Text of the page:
George Lamming

George William Lamming OCC (8 June 1927 – 4 June 2022) was a Barbadian novelist, essayist, and poet.[1] He first won critical acclaim for In the Castle of My Skin, his 1953 debut novel.[2] He also held academic posts, including as a distinguished visiting professor at Duke University and a visiting professor in the Africana Studies Department of Brown University,[3] and lectured extensively worldwide.[4]

George Lamming

Photo of Lamming by Carl Van Vechten, 1955
Photo of Lamming by Carl Van Vechten, 1955
BornGeorge William Lamming
(1927-06-08)8 June 1927
Carrington Village, Barbados
Died4 June 2022(2022-06-04) (aged 94)
Bridgetown, Barbados
Occupation
  • Novelist
  • essayist
  • poet
  • academic
NationalityBarbadian (Bajan)
Notable works
Spouse
Nina Ghent
(m. 1950, divorced)
PartnerEsther Phillips

Early life and educationEdit

George William Lamming was born on 8 June 1927 in Carrington Village, Barbados,[5] of mixed Afro-Barbadian and English parentage. After his mother, Loretta Devonish, married his stepfather, Lamming split his time between this birthplace and his stepfather's home in St David's Village. Lamming attended Roebuck Boys' School and Combermere School on a scholarship. Encouraged by his teacher, Frank Collymore – founder of the pioneering Caribbean literary magazine BIM – Lamming found the world of books and started to write.[6]

CareerEdit

Lamming left Barbados to work as a teacher from 1946 to 1950 in Port of Spain, Trinidad,[7] at El Colegio de Venezuela, a boarding school for boys. He then emigrated to England where, for a short time, he worked in a factory. As he later wrote:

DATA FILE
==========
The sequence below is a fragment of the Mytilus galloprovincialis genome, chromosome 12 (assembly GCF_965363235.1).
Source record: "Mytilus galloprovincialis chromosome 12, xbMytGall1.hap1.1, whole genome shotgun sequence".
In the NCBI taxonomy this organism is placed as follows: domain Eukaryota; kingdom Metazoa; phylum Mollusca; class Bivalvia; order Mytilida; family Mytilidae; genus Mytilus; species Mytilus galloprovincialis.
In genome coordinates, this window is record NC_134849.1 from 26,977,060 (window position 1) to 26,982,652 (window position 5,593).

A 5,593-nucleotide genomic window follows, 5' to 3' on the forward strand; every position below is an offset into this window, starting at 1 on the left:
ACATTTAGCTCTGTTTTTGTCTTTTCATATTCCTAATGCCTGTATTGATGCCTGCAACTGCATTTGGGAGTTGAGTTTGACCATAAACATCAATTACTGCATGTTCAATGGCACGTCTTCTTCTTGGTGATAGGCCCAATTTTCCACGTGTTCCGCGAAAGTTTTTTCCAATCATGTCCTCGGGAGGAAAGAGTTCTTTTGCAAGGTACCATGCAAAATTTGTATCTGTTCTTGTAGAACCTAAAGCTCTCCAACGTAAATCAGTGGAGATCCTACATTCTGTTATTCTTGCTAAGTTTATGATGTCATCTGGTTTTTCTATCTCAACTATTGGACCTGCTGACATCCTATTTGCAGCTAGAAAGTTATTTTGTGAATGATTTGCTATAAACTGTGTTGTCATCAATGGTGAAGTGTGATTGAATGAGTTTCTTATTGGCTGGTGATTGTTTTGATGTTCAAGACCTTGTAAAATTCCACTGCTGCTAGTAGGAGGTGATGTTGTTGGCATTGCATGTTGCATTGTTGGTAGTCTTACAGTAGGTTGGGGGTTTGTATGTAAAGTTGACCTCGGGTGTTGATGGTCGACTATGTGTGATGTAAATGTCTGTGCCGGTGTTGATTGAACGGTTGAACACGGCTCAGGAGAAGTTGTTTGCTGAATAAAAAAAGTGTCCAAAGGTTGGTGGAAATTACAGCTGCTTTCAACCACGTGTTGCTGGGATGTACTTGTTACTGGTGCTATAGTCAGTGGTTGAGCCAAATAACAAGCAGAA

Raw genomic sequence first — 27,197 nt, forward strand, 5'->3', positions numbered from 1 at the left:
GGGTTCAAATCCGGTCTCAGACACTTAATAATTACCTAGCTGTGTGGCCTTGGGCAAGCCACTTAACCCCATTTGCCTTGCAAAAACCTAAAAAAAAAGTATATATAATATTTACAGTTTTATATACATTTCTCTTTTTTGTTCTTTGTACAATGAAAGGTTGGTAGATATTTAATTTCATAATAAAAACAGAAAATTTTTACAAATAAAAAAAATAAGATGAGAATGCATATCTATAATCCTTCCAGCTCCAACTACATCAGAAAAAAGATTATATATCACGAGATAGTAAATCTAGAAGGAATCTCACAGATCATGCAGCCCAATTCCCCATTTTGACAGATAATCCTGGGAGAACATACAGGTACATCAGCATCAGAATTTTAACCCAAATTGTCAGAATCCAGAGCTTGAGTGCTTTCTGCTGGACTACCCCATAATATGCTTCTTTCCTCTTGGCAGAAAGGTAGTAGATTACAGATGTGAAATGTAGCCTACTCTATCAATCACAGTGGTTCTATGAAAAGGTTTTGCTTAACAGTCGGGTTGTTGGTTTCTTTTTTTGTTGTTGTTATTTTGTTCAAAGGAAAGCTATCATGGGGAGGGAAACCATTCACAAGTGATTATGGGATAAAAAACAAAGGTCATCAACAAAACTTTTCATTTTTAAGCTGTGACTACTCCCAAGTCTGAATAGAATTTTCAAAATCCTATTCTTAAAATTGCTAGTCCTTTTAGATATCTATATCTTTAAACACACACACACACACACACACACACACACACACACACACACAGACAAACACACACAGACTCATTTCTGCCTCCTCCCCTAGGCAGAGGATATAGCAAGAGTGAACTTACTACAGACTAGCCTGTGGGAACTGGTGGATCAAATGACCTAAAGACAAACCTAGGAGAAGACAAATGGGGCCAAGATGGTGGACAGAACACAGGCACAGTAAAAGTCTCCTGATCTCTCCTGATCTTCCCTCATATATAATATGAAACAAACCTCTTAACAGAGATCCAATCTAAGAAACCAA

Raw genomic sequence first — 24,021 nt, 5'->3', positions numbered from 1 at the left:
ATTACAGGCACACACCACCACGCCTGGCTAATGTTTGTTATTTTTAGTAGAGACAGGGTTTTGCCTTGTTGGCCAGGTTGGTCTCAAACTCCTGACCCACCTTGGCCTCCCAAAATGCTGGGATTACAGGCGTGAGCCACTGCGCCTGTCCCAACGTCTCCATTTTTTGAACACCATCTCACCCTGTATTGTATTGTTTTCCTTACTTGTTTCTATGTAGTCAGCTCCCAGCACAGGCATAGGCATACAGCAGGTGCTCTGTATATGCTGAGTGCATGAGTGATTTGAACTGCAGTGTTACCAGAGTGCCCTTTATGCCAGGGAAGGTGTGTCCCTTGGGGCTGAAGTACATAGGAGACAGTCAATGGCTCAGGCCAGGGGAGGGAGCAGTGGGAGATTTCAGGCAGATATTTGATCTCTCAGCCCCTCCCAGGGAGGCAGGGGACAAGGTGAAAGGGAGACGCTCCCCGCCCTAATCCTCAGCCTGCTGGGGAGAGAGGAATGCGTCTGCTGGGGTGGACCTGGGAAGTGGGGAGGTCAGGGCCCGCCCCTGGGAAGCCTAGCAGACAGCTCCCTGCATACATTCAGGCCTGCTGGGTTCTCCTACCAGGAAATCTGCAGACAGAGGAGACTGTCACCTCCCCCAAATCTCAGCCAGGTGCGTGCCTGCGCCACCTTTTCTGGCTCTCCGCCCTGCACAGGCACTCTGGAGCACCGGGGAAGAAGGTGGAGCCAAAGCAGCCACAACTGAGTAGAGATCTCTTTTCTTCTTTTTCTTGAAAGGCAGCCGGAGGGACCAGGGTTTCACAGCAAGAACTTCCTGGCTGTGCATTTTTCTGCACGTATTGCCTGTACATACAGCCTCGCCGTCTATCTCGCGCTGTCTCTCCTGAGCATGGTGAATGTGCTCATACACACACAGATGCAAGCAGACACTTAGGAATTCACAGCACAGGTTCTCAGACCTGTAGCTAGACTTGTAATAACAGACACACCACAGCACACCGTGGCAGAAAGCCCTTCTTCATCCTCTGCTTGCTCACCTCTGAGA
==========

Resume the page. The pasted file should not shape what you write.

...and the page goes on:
"Migration was not a word I would have used to describe what I was doing when I sailed with other West Indians to England in 1950. We simply thought we were going to an England that had been painted in our childhood consciousness as a heritage and a place of welcome. It is the measure of our innocence that neither the claim of heritage nor the expectation of welcome would have been seriously doubted. England was not for us a country with classes and conflicts of interest like the islands we left. It was the name of a responsibility whose origin may have coincided with the beginning of time. ...
"The emigrants were largely men in search of work. My friend and fellow traveller, the late Samuel Selvon of Trinidad, was a poet and short-story writer then halfway through his first novel, A Brighter Sun. Sam and I had left home for the same reason - to make a career as a writer. This was a journey to an expectation, and between 1948 and 1960 every West Indian novelist of significance within their region made a similar journey: Wilson Harris, Edgar Mittleholzer, Ian Carew of Guyana, Roger Mais, Andrew Salkey and John Hearne of Jamaica.[8]